November 2019: Upcoming Events
Hello friends, welcome to my new website. I have some upcoming events where I’ll have some cool prints, t-shirts, and more for sale. On Saturday November 9th, I’ll have a table at the Desert Songs Yoga Arts Festival. This fun outdoor fest has food trucks, vendors, and discounted yoga classes.
- Desert Song Yoga Arts Festival November 9th 10am to 3pm 3232 N. 20th St. Phoenix, AZ 85016 Find out more info here:
- November 23rd is the first ever Coronado Art Studio tour. This self-guided tour will go through some of the studios and galleries in the Coronado neighborhood. I’ll be showing at The Main Ingredient for this. I’ll have new original artwork, and all my cool merch. Coronado Art Studio Tour November 23rd 10am to 5pm The Main Ingredient 2337 N 7th St. Phoenix, AZ More info about that here:
- December 22nd I’ll have a table at The Newton Artisan Market. More info on this soon. This outdoor event has blacksmithing, gardening, glass, and tons more. It’s a great place to pick up last minute Christmas gifts too. The Newton 300 W. Camelback. Phoenix, AZ
October 2019: What Are the Robots
Across my artwork I have these recurring characters, including some robots and monoliths in various states of decay. These are both explorations of a concept stolen from Neil Gaiman’s book American Gods. In the book one of the main characters, Wednesday, talks about places of inexplicable power. Places across the world that have drawn people to them and caused cultural and artistic growth without explanation. Because the America as we know it is so young to this kind of growth, it often comes in the form of manic and inexplicable constructions; roadside attractions along Route 66 or a weird tree full of defunct surveillance cameras.
Here’s the quote from the book, which I stole from goodreads. “In every town. Sometimes on every block. And about as significant, in this context, as dentists’ offices. No, in the USA, people still get the call, or some of them, and they feel themselves being called to from the transcendent void, and they respond to it by building a model out of beer bottles of somewhere they’ve never visited, or by erecting a gigantic bat house in some part of the country that bats have traditionally declined to visit. Roadside attractions: people feel themselves pulled to places where, in other parts of the world, they would recognize that part of themselves that is truly transcendent, and buy a hot dog, and walk around, feeling satisfied on a level they cannot truly describe, and profoundly dissatisfied on a level beneath that.” — Neil Gaiman, American Gods (2001).
I think that admitting that places like this exist hover around something inexplicable. Not something like God, more like something timeless. Certain places will always have an underlying power that affect each one of us on a personal level. In Arizona, these places are most easily found at the Grand Canyon, Sedona, Fossil Creek, etc. Being at these places, reminds me of the timelessness of the power at these places. Although they are fragile ecosystems, often highly threatened by industrialized man, their changing and entropy has a beauty. Was the Grand Canyon any less “magical” 100 years ago, 1,000 years ago, 10,000? And will it be any less magical in the future?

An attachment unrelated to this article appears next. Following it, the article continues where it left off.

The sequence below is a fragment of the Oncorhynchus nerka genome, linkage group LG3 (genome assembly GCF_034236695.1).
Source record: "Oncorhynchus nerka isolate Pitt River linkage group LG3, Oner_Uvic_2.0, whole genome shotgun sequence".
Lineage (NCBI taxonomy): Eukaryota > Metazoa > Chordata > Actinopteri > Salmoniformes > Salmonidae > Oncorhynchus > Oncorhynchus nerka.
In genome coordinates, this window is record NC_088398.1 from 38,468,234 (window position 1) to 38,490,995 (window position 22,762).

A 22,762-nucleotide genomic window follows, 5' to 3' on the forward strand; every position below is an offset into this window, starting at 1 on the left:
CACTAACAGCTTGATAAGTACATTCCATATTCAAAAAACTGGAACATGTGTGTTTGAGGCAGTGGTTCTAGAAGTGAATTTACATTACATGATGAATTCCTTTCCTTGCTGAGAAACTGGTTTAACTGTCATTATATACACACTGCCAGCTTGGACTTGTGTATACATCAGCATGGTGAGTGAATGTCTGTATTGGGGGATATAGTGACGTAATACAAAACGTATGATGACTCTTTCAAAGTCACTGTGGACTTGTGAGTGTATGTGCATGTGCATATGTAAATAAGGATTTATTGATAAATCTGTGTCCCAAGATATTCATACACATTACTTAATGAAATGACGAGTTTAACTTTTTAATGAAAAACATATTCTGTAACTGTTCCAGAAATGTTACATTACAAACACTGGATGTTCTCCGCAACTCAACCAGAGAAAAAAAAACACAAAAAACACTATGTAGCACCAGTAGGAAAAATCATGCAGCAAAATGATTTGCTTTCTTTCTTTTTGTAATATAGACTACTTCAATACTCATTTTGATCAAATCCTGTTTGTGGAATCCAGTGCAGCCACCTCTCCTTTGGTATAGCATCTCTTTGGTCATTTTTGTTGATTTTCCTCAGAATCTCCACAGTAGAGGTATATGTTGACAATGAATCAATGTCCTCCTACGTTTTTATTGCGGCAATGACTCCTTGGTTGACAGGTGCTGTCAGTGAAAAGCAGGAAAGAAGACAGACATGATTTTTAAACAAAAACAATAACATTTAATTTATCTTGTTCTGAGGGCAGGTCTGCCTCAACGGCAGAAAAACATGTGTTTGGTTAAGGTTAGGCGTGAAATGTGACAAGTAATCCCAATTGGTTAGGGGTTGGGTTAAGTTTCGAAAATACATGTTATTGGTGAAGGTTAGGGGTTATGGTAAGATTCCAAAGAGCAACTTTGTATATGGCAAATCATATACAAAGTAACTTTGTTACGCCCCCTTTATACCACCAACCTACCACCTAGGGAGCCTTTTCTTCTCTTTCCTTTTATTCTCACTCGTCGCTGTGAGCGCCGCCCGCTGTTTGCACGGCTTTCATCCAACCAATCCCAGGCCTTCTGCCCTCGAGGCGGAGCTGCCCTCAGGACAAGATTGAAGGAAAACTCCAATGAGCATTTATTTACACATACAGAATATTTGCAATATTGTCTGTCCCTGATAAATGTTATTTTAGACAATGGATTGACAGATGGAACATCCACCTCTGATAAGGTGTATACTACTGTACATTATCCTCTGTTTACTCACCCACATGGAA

I don’t want to undermine the importance of preservation of nature and natural parks. The Rio Grande is pretty much dried up these days. I guess I’m hoping to arrive at the point, that dried up doesn’t mean dead. That whatever the “power” is, will still cling to that place.
Because that power remains despite humanity bulldozing over nature and erecting all this shit that we’ve built, (so that I can be blessed with Instagram followers and spend my days writing a blog) places within the city can still retain that power. There’s plenty of psychological reasoning for feeling things like deja vu, coincidence, and goosebumps. A person’s mind goes into high alert mode when they sense something that attaches to a high stress memory. It stands to reason that a person would have a biological response to striking settings.
There’s also the fantasy reasons behind these events: An angel has been stuck in the neighborhood searching for his keys makes as much sense as the ghost of Goebbels inhabiting the lite rail station at 24th and Mcdowell. Deja vu is the simulation changing something before a person’s eyes. Goosebumps are a dead relative sending warnings about the soup.
Or the way I sometimes daydream: Camelback mountain isn’t just a pile of rocks. It’s a robot laying on it’s back with its hands steepled to a point. Green foggy mists curl through the fingertips. It looks just on the verge of waking. It only needs another millennium or two. Space explorers zip around, not oblivious, just focused on something else.
I see this stuff all the time. Not literally, but just imaginatively. Just little stories about places, behind the scenes animations. My paintings are an attempt to capture a personified place of power. A spirit, ghost, ghoul, god, angel, demon, imp, space ghost, or colossal creature hiding in plain sight. Something designed to give people the willies, rustle their jimmies, or give out the goosepimples. The monoliths explore the next question about these places of power. Did ancient civilizations build Stonehenge at that spot because its a place of power? Or did that become a place of power because Stonehenge was built there?
The answer is yes.